I don’t have much of a lead-in for this post, so I’ll get right to the point: I think it’s important to draw a distinction between two concepts when it comes to ID. Namely, the distinction between the Design Question, and Intelligent Design itself.
When I say ‘the Design Question’, I mean more or less this: The question of whether X is designed, where X is some particular artifact, some particular part of nature, or nature as a whole.
And by Intelligent Design, I think a good, concise view was given here by Jonathan Wells: Intelligent design maintains that it is possible to infer from empirical evidence that some features of the natural world are best explained by an intelligent cause rather than unguided natural processes.
The purpose of this post is to point out that while ID and the Design Question are related (not to mention very important) they are nevertheless distinct: It’s possible to answer “yes” to the Design Question, and still reject ID as stated. Likewise, it’s possible to affirm an ID inference in many cases, yet still answer in the negative on the Design Question (say, affirming that organism X was designed, while still believing that nature as a whole was not designed.)
First, Wells’ statement has to be augmented: The mere reference to some empirical observation in coming to a conclusion is not sufficient to define ID. It’s the claim that intelligent design and ID inferences themselves qualifies as science. I consider this identification of ID with science as, in the eyes of its most prominent proponents, non-negotiable. As with everything, maybe ID will change someday, or maybe not – ideas can be fluid – but for now, you can’t really be an ID advocate while at the same time denying that ID is science.
So what does this mean? It means that you can accept that the bacterial flagellum (for example) is designed, you can accept empirical evidence in nature points to design, you can affirm that the entire universe is the product of design – but if you don’t consider your views or your inferences to be strictly scientific, you’re not an ID proponent. You may have a lot in common with some ID proponents, but in the end you have to stand outside of the big tent.
And I consider this important to highlight, because it illustrates this much: A person who rejects ID (and remember, simply thinking ID is not science is sufficient for rejecting it) may still come to a positive design conclusion about nature or natural things. Really, they may come to a conclusion more strong than ID itself can provide, and with powerful arguments of their own.
This is probably nothing new to most of the regulars here, but I bring it up because I think it’s a point that’s easily obscured when the subject of “Christian Darwinists” comes up. I could go on about this (and someday soon I probably will), but the problem is that you have “Christian Darwinists” who decry ID, and who seem downright reluctant to affirm design even outside the context of ID – or who affirm it in dodgy, non-committal terms. (Let’s not beat around the bush: I’m talking about Biologos here, or at least a number of their contributors.) When that’s the most common face of theistic ID-critics you come across, it’s easy to start assuming that if someone is not on board with ID, then they can’t possibly believe in design at all (at least, not in the relevant sense.)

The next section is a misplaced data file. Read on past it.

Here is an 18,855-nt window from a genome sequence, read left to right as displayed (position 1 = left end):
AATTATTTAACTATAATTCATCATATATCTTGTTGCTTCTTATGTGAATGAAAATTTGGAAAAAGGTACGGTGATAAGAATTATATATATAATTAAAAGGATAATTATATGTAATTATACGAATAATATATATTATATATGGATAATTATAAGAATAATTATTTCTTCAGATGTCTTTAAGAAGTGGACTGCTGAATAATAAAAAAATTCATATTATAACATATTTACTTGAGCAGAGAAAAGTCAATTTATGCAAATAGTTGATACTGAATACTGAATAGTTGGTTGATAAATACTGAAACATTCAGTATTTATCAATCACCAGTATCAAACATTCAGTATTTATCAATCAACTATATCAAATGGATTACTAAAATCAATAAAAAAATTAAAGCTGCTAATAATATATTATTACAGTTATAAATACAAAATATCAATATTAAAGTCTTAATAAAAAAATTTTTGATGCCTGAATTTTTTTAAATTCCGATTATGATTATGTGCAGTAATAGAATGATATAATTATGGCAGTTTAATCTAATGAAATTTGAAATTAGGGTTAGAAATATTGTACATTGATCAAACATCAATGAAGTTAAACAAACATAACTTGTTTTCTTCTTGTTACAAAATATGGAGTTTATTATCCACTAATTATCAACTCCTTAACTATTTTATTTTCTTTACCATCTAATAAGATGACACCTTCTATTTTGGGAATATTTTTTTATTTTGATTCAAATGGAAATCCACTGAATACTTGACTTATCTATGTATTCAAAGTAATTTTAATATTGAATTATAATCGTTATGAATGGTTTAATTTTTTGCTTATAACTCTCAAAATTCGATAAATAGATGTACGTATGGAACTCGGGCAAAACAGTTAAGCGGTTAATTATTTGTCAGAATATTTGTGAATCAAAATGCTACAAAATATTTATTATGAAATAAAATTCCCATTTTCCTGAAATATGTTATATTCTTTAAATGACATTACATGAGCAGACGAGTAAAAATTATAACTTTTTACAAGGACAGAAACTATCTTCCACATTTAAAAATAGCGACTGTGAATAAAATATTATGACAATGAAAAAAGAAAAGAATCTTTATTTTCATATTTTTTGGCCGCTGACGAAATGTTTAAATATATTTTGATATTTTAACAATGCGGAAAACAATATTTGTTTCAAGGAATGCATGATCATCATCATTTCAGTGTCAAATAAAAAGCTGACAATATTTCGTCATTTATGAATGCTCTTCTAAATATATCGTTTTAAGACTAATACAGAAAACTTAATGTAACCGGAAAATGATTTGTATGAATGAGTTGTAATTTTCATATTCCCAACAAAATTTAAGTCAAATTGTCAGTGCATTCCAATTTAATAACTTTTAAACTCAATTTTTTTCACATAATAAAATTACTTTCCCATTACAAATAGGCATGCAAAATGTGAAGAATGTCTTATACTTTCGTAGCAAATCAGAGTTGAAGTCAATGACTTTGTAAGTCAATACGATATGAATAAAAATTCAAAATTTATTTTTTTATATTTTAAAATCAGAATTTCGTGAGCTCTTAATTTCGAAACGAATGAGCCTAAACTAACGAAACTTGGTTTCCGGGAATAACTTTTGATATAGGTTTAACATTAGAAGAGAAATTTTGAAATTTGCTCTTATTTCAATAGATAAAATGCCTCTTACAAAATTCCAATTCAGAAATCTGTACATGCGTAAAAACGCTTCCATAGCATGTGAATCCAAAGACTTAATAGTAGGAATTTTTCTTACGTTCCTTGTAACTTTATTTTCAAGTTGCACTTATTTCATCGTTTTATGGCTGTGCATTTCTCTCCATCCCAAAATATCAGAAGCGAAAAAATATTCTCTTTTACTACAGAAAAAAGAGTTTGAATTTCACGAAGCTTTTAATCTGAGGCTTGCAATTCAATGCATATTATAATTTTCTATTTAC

Likewise, I think many ID critics come to the conclusion that ID proponents pin all of their views on design on ID itself, such that if ID doesn’t turn up a design inference, then they don’t believe in design or don’t believe it’s rational to believe in design. Not only do I think this is obviously false (though a complicated subject) in the cases of most prominent ID proponents, I think ID critics routinely underestimate the intellectual value ID provides regardless of whether or not they believe ID is science. To put it another way: ID encourages an interest in science, and an interest in asking important questions (like how it’s possible to determine this or that is designed, what factors into such an inference, etc.) Whether or not one believes it’s a scientific question, I’d think any theist would agree “Is this or that natural thing designed?” is a *good* question, an important question. And like it or not, ID encourages people to ask questions about the design question and to investigate the subject, rather than just accept what they’re told.
Anyway, hopefully this post will serve as a reminder about the core commitments of ID, how ID differs from the Design Question itself, and that it’s possible to still strongly affirm design even while disagreeing with ID. (I think one response to this may be that whether or not ID is science may not of the utmost importance, as opposed to agreeing that design inferences themselves are well-supported and rational. I could see that, but I’d also note that highlights the importance of understanding the distinction between ID and the Design Question once again.)